Acetyl-CoA is a metabolite at the crossroads of central metabolism and the substrate of histone acetyltransferases regulating gene expression. In many tissues fasting or lifespan extending calorie restriction (CR) decreases glucose-derived metabolic flux through ATP-citrate lyase (ACLY) to reduce cytoplasmic acetyl-CoA levels to decrease activity of the p300 histone acetyltransferase (HAT) stimulating pro-longevity autophagy. Because of this, compounds that decrease cytoplasmic acetyl-CoA have been described as CR mimetics. But few authors have highlighted the potential longevity promoting roles of nuclear acetyl-CoA. For example, increasing nuclear acetyl-CoA levels increases histone acetylation and administration of class I histone deacetylase (HDAC) inhibitors increases longevity through increased histone acetylation. Therefore, increased nuclear acetyl-CoA likely plays an important role in promoting longevity. Although cytoplasmic acetyl-CoA synthetase 2 (ACSS2) promotes aging by decreasing autophagy in some peripheral tissues, increased glial AMPK activity or neuronal differentiation can stimulate ACSS2 nuclear translocation and chromatin association. ACSS2 nuclear translocation can result in increased activity of CREB binding protein (CBP), p300/CBP-associated factor (PCAF), and other HATs to increase histone acetylation on the promoter of neuroprotective genes including transcription factor EB (TFEB) target genes resulting in increased lysosomal biogenesis and autophagy. Much of what is known regarding acetyl-CoA metabolism and aging has come from pioneering studies with yeast, fruit flies, and nematodes. These studies have identified evolutionary conserved roles for histone acetylation in promoting longevity. Future studies should focus on the role of nuclear acetyl-CoA and histone acetylation in the control of hypothalamic inflammation, an important driver of organismal aging.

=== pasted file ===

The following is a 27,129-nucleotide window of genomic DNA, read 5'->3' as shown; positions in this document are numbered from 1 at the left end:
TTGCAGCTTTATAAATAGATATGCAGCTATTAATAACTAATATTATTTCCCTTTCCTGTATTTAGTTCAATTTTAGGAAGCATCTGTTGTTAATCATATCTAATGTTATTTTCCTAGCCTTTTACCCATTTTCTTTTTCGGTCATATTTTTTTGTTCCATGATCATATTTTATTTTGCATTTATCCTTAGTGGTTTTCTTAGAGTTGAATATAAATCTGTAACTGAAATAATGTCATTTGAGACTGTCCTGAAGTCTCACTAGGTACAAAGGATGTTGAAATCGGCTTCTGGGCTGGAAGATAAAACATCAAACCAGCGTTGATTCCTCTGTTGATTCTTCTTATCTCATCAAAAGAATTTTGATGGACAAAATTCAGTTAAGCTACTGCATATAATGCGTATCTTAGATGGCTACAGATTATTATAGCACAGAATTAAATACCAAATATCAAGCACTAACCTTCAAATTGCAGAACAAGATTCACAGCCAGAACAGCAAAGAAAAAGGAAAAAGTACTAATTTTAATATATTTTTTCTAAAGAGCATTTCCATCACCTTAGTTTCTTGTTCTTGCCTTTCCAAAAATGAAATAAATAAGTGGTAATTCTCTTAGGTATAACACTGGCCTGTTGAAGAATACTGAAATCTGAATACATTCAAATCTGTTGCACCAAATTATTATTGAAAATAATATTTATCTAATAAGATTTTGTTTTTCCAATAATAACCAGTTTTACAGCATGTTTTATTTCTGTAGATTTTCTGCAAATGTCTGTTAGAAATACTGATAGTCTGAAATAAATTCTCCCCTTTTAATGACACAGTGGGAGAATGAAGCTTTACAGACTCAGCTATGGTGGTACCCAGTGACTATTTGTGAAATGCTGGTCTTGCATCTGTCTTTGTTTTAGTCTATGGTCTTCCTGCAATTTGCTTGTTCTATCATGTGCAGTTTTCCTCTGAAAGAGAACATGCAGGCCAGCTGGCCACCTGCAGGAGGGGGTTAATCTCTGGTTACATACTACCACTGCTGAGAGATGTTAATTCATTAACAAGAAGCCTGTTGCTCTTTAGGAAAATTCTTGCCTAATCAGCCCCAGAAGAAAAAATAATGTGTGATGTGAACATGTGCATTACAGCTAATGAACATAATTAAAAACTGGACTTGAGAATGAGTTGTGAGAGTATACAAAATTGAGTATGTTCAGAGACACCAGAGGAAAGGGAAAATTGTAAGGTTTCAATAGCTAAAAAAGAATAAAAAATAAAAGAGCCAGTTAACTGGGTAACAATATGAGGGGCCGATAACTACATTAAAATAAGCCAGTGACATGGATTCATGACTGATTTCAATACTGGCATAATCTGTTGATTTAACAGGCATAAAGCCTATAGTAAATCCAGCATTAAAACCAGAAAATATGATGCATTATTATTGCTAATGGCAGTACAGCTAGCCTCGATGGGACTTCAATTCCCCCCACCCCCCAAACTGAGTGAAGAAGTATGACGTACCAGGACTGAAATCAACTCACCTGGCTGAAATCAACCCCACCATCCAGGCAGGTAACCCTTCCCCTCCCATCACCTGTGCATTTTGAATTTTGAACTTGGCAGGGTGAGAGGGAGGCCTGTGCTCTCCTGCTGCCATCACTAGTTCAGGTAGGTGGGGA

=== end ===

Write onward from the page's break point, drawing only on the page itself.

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Bradshaw, Patrick C.. 2021. Acetyl-Coa Metabolism and Histone Acetylation in the Regulation of Aging and Lifespan. Antioxidants. Vol.10(4). https://doi.org/10.3390/antiox10040572